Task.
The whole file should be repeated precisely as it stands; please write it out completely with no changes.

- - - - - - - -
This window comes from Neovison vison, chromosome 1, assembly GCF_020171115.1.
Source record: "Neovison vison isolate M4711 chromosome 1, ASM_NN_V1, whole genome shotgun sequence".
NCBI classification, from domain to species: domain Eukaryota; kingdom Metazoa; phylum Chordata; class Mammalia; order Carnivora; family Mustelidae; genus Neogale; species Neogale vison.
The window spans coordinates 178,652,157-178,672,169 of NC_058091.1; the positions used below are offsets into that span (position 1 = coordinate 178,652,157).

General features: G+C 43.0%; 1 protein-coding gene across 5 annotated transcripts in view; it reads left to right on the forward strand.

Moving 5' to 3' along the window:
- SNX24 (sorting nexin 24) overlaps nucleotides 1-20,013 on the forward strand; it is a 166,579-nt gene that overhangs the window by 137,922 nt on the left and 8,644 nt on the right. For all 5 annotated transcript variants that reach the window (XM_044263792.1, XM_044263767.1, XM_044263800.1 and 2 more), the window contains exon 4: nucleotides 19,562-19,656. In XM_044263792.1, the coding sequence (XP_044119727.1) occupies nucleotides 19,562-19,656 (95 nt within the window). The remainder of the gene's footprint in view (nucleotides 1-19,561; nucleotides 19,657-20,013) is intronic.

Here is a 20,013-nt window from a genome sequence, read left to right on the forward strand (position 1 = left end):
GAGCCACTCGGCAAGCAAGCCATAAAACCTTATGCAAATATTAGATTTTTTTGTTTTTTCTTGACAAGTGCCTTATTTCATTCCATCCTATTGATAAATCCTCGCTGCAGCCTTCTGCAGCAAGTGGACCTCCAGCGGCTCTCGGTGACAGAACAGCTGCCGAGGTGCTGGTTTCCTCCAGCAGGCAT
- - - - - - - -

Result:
This window comes from Neovison vison, chromosome 1, assembly GCF_020171115.1.
Source record: "Neovison vison isolate M4711 chromosome 1, ASM_NN_V1, whole genome shotgun sequence".
NCBI classification, from domain to species: domain Eukaryota; kingdom Metazoa; phylum Chordata; class Mammalia; order Carnivora; family Mustelidae; genus Neogale; species Neogale vison.
The window spans coordinates 178,652,157-178,672,169 of NC_058091.1; the positions used below are offsets into that span (position 1 = coordinate 178,652,157).

General features: G+C 43.0%; 1 protein-coding gene across 5 annotated transcripts in view; it reads left to right on the forward strand.

Moving 5' to 3' along the window:
- SNX24 (sorting nexin 24) overlaps nucleotides 1-20,013 on the forward strand; it is a 166,579-nt gene that overhangs the window by 137,922 nt on the left and 8,644 nt on the right. For all 5 annotated transcript variants that reach the window (XM_044263792.1, XM_044263767.1, XM_044263800.1 and 2 more), the window contains exon 4: nucleotides 19,562-19,656. In XM_044263792.1, the coding sequence (XP_044119727.1) occupies nucleotides 19,562-19,656 (95 nt within the window). The remainder of the gene's footprint in view (nucleotides 1-19,561; nucleotides 19,657-20,013) is intronic.

Here is a 20,013-nt window from a genome sequence, read left to right on the forward strand (position 1 = left end):
GAGCCACTCGGCAAGCAAGCCATAAAACCTTATGCAAATATTAGATTTTTTTGTTTTTTCTTGACAAGTGCCTTATTTCATTCCATCCTATTGATAAATCCTCGCTGCAGCCTTCTGCAGCAAGTGGACCTCCAGCGGCTCTCGGTGACAGAACAGCTGCCGAGGTGCTGGTTTCCTCCAGCAGGCAT